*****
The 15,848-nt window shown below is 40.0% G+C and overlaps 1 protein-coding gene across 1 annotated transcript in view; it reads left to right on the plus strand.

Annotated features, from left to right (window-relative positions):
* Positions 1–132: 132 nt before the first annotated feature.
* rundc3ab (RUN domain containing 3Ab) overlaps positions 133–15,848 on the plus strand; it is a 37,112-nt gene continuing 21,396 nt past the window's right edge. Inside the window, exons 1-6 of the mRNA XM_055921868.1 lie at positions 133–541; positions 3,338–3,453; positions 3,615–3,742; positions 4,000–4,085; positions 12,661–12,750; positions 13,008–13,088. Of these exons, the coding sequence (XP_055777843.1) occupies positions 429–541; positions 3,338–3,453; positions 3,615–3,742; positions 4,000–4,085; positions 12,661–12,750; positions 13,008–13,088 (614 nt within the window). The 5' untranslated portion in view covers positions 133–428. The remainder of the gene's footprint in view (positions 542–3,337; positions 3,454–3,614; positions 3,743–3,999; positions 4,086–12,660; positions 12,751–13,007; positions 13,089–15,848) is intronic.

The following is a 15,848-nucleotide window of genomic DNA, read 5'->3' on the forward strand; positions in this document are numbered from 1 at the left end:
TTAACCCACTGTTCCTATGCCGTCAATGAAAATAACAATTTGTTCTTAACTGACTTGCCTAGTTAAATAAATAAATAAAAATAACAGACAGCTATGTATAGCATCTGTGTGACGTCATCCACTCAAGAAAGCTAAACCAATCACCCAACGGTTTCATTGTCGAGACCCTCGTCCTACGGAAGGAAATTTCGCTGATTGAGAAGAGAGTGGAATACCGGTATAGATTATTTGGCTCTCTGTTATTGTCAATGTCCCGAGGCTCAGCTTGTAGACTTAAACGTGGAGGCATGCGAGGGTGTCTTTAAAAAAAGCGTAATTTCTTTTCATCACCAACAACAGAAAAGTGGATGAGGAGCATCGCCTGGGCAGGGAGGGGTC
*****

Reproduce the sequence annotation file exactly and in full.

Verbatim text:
The 15,848-nt window shown below is 40.0% G+C and overlaps 1 protein-coding gene across 1 annotated transcript in view; it reads left to right on the plus strand.

Annotated features, from left to right (window-relative positions):
* Positions 1–132: 132 nt before the first annotated feature.
* rundc3ab (RUN domain containing 3Ab) overlaps positions 133–15,848 on the plus strand; it is a 37,112-nt gene continuing 21,396 nt past the window's right edge. Inside the window, exons 1-6 of the mRNA XM_055921868.1 lie at positions 133–541; positions 3,338–3,453; positions 3,615–3,742; positions 4,000–4,085; positions 12,661–12,750; positions 13,008–13,088. Of these exons, the coding sequence (XP_055777843.1) occupies positions 429–541; positions 3,338–3,453; positions 3,615–3,742; positions 4,000–4,085; positions 12,661–12,750; positions 13,008–13,088 (614 nt within the window). The 5' untranslated portion in view covers positions 133–428. The remainder of the gene's footprint in view (positions 542–3,337; positions 3,454–3,614; positions 3,743–3,999; positions 4,086–12,660; positions 12,751–13,007; positions 13,089–15,848) is intronic.

The following is a 15,848-nucleotide window of genomic DNA, read 5'->3' on the forward strand; positions in this document are numbered from 1 at the left end:
TTAACCCACTGTTCCTATGCCGTCAATGAAAATAACAATTTGTTCTTAACTGACTTGCCTAGTTAAATAAATAAATAAAAATAACAGACAGCTATGTATAGCATCTGTGTGACGTCATCCACTCAAGAAAGCTAAACCAATCACCCAACGGTTTCATTGTCGAGACCCTCGTCCTACGGAAGGAAATTTCGCTGATTGAGAAGAGAGTGGAATACCGGTATAGATTATTTGGCTCTCTGTTATTGTCAATGTCCCGAGGCTCAGCTTGTAGACTTAAACGTGGAGGCATGCGAGGGTGTCTTTAAAAAAAGCGTAATTTCTTTTCATCACCAACAACAGAAAAGTGGATGAGGAGCATCGCCTGGGCAGGGAGGGGTC